December 18, 2012

Death of Chivers: All is perfect peace with me

Few wrote about death like Thomas Holley Chivers. The Georgia-born poet experienced much suffering in his life, including his strange unhappy marriage, and he was deeply impacted by the death of his mother, sister, and a daughter. Nevertheless, his last words before his death on December 18, 1858 were recorded as "All is perfect peace with me." He was 49 years old. By his own request, he was first buried under the front doorstep of his home, Villa Allegra, before being reburied in Decatur Cemetery.

Though criticized today for excessive musicality often perceived as nonsense, or, perhaps, only known for his odd relationship with Edgar Allan Poe (who called him "one of the best and one of the worst poets in America"), Chivers was a passionate, if erratic, man. A medical doctor, a Swedenborgian, and a deeply emotional writer, he carefully studied poets like Elizabeth Barrett Browning and believed true poetry was the result of divine inspiration. He self-published all 11 of his books, produced over about 25 years.

His 1837 poem "The Dying Poet" begins with a quote, allegedly the dying words of John Keats, "I feel the daisies growing over me":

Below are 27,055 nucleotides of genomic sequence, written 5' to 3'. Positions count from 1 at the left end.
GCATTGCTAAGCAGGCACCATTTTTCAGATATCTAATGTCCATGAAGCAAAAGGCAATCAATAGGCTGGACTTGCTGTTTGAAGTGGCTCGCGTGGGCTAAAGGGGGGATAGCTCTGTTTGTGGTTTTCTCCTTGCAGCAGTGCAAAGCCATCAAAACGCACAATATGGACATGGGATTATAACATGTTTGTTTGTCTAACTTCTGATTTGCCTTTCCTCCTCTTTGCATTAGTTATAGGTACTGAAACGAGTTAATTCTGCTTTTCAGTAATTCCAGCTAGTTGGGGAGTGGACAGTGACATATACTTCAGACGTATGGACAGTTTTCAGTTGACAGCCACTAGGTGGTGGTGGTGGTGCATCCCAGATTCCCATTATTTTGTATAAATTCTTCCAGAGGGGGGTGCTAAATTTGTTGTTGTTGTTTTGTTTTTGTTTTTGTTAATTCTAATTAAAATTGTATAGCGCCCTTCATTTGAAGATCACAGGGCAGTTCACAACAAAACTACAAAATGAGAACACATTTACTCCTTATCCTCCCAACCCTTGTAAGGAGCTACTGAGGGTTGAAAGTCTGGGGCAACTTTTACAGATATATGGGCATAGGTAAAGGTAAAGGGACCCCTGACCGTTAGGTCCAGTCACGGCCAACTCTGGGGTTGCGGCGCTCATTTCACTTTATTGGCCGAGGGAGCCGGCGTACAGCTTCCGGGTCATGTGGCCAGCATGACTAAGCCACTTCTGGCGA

A little while this storm shall rage,
     And then, twill all be o'er!
The cold, dark blood will then engage
     My failing heart no more!

The fiery soul that fed on love,
     From this worn frame must part;
And there, forever more, above,
     Live mateless from my heart!

The dismal, shadowy vale that lies
     In Death's dark region there,
Is now between my tearful eyes
     And Heaven — where all is fair!

My young years' youngest flowers that grew,
     And garlanded my brow,
Are slain beneath the heavy dew,
     And all are withered now!

I see that earth cannot suffice
     To give my spirit rest;
I now must go above the skies.
     And sing among the blest.

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